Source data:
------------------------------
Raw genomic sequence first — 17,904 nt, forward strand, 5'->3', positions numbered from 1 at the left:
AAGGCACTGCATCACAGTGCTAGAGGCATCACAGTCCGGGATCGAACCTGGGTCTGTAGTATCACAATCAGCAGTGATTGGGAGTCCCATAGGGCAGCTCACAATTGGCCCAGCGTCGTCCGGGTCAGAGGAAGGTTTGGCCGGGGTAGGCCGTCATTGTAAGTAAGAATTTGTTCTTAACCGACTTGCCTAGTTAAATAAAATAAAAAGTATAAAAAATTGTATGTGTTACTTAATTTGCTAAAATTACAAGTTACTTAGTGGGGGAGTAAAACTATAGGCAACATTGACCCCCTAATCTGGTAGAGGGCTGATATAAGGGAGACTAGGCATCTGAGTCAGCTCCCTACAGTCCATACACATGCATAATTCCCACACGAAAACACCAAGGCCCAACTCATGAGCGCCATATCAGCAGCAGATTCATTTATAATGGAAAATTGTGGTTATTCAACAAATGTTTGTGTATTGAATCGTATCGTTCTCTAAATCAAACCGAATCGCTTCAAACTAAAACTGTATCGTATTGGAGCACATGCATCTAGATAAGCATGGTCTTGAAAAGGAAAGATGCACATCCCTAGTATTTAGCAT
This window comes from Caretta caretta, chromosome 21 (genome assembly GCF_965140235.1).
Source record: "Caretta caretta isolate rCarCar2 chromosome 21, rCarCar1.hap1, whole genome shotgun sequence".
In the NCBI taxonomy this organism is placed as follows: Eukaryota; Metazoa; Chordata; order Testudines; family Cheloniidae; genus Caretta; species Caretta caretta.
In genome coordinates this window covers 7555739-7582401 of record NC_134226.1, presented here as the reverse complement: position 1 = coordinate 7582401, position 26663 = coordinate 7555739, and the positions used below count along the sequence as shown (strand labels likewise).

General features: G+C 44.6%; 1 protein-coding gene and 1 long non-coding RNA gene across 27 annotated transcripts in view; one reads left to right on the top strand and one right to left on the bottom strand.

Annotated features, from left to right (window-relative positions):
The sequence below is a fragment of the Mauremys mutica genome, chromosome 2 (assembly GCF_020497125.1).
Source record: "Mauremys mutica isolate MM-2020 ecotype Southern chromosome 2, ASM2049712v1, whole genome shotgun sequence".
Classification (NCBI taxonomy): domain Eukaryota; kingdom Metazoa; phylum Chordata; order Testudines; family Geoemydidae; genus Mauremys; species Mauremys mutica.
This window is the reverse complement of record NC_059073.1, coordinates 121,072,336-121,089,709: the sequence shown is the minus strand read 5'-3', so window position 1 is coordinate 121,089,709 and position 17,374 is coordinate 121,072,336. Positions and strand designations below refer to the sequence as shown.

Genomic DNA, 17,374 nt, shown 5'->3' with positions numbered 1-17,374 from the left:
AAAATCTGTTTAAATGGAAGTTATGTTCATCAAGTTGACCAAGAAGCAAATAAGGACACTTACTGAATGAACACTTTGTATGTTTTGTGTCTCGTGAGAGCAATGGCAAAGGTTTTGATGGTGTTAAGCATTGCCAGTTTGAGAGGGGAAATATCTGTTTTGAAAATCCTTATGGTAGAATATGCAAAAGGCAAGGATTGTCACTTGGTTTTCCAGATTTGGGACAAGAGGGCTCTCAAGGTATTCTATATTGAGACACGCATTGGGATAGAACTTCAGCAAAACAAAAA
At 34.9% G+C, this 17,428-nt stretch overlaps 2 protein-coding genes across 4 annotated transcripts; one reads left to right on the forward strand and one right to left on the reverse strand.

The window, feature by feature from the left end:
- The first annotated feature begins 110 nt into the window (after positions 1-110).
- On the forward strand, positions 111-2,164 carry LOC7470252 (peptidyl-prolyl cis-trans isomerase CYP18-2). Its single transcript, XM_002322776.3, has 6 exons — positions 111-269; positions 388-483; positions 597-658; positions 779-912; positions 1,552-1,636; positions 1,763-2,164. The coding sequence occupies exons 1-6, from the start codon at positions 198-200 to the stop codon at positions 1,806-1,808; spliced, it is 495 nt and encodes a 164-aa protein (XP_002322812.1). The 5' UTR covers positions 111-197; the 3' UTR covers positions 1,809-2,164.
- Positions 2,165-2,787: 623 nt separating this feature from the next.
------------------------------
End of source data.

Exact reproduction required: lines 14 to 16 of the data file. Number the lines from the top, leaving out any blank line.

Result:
AAAATCTGTTTAAATGGAAGTTATGTTCATCAAGTTGACCAAGAAGCAAATAAGGACACTTACTGAATGAACACTTTGTATGTTTTGTGTCTCGTGAGAGCAATGGCAAAGGTTTTGATGGTGTTAAGCATTGCCAGTTTGAGAGGGGAAATATCTGTTTTGAAAATCCTTATGGTAGAATATGCAAAAGGCAAGGATTGTCACTTGGTTTTCCAGATTTGGGACAAGAGGGCTCTCAAGGTATTCTATATTGAGACACGCATTGGGATAGAACTTCAGCAAAACAAAAA
At 34.9% G+C, this 17,428-nt stretch overlaps 2 protein-coding genes across 4 annotated transcripts; one reads left to right on the forward strand and one right to left on the reverse strand.

The window, feature by feature from the left end: